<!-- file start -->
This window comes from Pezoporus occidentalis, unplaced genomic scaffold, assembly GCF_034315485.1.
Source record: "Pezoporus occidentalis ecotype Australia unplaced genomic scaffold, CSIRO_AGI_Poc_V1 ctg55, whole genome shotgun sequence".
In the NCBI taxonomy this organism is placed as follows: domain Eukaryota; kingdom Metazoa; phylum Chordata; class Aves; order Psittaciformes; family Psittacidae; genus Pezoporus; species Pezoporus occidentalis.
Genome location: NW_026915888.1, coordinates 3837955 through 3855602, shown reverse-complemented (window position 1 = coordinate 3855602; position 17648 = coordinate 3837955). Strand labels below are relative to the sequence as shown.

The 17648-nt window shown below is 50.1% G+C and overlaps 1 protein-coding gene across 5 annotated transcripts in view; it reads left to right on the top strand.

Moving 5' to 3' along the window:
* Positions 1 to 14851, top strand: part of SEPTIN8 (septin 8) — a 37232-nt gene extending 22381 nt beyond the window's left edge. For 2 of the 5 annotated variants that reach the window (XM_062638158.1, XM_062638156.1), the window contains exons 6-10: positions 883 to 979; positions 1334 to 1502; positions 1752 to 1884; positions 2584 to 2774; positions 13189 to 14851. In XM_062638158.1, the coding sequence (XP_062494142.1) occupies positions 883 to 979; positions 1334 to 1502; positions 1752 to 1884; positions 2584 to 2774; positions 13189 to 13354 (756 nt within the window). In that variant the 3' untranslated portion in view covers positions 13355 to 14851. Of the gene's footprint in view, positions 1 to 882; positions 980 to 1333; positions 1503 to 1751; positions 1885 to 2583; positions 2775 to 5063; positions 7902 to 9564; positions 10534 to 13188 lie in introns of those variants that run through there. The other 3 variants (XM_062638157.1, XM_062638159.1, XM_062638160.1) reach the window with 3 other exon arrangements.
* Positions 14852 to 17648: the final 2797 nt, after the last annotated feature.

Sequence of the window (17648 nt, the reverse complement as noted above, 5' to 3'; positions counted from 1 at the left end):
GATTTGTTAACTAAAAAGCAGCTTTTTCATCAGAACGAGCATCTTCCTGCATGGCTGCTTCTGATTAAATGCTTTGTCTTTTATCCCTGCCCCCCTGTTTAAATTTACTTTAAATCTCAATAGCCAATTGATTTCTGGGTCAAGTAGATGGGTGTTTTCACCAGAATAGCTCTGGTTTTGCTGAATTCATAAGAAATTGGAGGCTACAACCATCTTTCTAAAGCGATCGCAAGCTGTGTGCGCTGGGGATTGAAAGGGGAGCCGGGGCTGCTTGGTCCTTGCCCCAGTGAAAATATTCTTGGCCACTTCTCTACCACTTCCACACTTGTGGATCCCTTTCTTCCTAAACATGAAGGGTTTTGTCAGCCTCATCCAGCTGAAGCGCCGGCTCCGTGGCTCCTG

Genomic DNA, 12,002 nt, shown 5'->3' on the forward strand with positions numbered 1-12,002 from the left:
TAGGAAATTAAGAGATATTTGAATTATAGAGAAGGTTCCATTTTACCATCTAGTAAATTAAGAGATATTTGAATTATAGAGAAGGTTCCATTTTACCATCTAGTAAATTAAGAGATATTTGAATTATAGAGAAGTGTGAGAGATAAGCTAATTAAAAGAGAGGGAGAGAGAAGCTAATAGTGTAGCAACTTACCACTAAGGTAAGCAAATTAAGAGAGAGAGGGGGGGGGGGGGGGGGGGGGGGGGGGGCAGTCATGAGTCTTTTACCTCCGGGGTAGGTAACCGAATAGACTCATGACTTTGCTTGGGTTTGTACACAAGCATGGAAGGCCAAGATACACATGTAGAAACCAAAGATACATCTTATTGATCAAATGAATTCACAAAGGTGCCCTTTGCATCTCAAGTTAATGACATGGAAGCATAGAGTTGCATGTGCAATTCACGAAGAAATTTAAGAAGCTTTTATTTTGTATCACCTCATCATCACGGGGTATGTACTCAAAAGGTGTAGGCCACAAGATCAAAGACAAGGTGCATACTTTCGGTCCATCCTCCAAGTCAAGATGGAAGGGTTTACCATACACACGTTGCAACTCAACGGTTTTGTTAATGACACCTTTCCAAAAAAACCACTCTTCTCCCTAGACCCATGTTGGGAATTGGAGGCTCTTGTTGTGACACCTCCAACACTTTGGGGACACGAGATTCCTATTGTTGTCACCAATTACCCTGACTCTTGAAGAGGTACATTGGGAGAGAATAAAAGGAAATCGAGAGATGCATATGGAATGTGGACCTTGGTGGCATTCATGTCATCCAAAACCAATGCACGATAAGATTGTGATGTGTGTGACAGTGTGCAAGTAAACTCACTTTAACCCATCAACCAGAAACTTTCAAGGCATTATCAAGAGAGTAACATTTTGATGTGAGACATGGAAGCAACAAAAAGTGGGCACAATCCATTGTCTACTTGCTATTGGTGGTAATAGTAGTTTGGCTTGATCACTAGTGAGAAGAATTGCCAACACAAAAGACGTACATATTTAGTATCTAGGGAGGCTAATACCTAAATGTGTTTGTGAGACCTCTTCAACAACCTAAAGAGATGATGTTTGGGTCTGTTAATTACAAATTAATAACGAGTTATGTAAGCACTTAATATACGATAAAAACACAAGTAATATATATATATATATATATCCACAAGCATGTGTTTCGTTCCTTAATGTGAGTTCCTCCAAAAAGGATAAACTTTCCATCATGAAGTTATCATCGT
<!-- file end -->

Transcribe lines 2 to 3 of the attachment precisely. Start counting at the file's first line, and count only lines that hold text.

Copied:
Source record: "Pezoporus occidentalis ecotype Australia unplaced genomic scaffold, CSIRO_AGI_Poc_V1 ctg55, whole genome shotgun sequence".
In the NCBI taxonomy this organism is placed as follows: domain Eukaryota; kingdom Metazoa; phylum Chordata; class Aves; order Psittaciformes; family Psittacidae; genus Pezoporus; species Pezoporus occidentalis.